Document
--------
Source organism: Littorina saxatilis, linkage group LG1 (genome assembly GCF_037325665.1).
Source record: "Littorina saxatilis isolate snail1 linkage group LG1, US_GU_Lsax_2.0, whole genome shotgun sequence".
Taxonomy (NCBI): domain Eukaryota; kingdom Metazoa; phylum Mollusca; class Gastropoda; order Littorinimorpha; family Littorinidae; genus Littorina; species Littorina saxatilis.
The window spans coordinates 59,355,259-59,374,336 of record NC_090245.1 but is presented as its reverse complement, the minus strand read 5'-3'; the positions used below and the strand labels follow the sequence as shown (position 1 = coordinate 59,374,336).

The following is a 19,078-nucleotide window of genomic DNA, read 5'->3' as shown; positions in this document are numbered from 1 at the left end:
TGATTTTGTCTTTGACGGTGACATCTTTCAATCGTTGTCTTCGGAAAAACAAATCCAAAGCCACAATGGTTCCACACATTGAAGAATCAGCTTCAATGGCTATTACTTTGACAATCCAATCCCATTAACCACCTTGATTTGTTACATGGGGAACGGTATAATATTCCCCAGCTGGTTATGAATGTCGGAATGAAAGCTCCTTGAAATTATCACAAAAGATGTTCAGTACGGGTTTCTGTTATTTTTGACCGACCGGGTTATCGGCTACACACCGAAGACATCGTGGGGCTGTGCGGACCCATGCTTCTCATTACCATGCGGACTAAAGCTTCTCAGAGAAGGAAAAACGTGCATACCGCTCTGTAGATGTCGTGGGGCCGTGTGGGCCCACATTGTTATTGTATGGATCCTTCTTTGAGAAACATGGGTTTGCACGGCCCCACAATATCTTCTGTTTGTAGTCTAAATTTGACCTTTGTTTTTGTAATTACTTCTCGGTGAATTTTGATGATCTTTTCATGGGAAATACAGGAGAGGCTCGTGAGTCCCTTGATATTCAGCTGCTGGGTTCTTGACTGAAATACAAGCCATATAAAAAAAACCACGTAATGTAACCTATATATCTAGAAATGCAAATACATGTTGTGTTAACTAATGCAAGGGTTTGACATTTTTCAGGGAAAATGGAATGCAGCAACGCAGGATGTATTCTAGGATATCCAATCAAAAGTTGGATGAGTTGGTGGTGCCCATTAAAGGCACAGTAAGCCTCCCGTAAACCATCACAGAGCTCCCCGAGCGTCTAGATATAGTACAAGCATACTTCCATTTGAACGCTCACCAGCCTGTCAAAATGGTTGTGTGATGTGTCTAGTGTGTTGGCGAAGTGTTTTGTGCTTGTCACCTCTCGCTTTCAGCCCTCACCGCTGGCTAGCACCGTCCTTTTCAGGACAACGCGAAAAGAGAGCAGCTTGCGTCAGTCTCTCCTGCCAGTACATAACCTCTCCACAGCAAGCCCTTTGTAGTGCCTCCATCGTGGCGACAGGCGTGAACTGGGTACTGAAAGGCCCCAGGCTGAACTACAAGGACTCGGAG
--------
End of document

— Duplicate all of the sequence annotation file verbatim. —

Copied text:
Source organism: Littorina saxatilis, linkage group LG1 (genome assembly GCF_037325665.1).
Source record: "Littorina saxatilis isolate snail1 linkage group LG1, US_GU_Lsax_2.0, whole genome shotgun sequence".
Taxonomy (NCBI): domain Eukaryota; kingdom Metazoa; phylum Mollusca; class Gastropoda; order Littorinimorpha; family Littorinidae; genus Littorina; species Littorina saxatilis.
The window spans coordinates 59,355,259-59,374,336 of record NC_090245.1 but is presented as its reverse complement, the minus strand read 5'-3'; the positions used below and the strand labels follow the sequence as shown (position 1 = coordinate 59,374,336).

The following is a 19,078-nucleotide window of genomic DNA, read 5'->3' as shown; positions in this document are numbered from 1 at the left end:
TGATTTTGTCTTTGACGGTGACATCTTTCAATCGTTGTCTTCGGAAAAACAAATCCAAAGCCACAATGGTTCCACACATTGAAGAATCAGCTTCAATGGCTATTACTTTGACAATCCAATCCCATTAACCACCTTGATTTGTTACATGGGGAACGGTATAATATTCCCCAGCTGGTTATGAATGTCGGAATGAAAGCTCCTTGAAATTATCACAAAAGATGTTCAGTACGGGTTTCTGTTATTTTTGACCGACCGGGTTATCGGCTACACACCGAAGACATCGTGGGGCTGTGCGGACCCATGCTTCTCATTACCATGCGGACTAAAGCTTCTCAGAGAAGGAAAAACGTGCATACCGCTCTGTAGATGTCGTGGGGCCGTGTGGGCCCACATTGTTATTGTATGGATCCTTCTTTGAGAAACATGGGTTTGCACGGCCCCACAATATCTTCTGTTTGTAGTCTAAATTTGACCTTTGTTTTTGTAATTACTTCTCGGTGAATTTTGATGATCTTTTCATGGGAAATACAGGAGAGGCTCGTGAGTCCCTTGATATTCAGCTGCTGGGTTCTTGACTGAAATACAAGCCATATAAAAAAAACCACGTAATGTAACCTATATATCTAGAAATGCAAATACATGTTGTGTTAACTAATGCAAGGGTTTGACATTTTTCAGGGAAAATGGAATGCAGCAACGCAGGATGTATTCTAGGATATCCAATCAAAAGTTGGATGAGTTGGTGGTGCCCATTAAAGGCACAGTAAGCCTCCCGTAAACCATCACAGAGCTCCCCGAGCGTCTAGATATAGTACAAGCATACTTCCATTTGAACGCTCACCAGCCTGTCAAAATGGTTGTGTGATGTGTCTAGTGTGTTGGCGAAGTGTTTTGTGCTTGTCACCTCTCGCTTTCAGCCCTCACCGCTGGCTAGCACCGTCCTTTTCAGGACAACGCGAAAAGAGAGCAGCTTGCGTCAGTCTCTCCTGCCAGTACATAACCTCTCCACAGCAAGCCCTTTGTAGTGCCTCCATCGTGGCGACAGGCGTGAACTGGGTACTGAAAGGCCCCAGGCTGAACTACAAGGACTCGGAG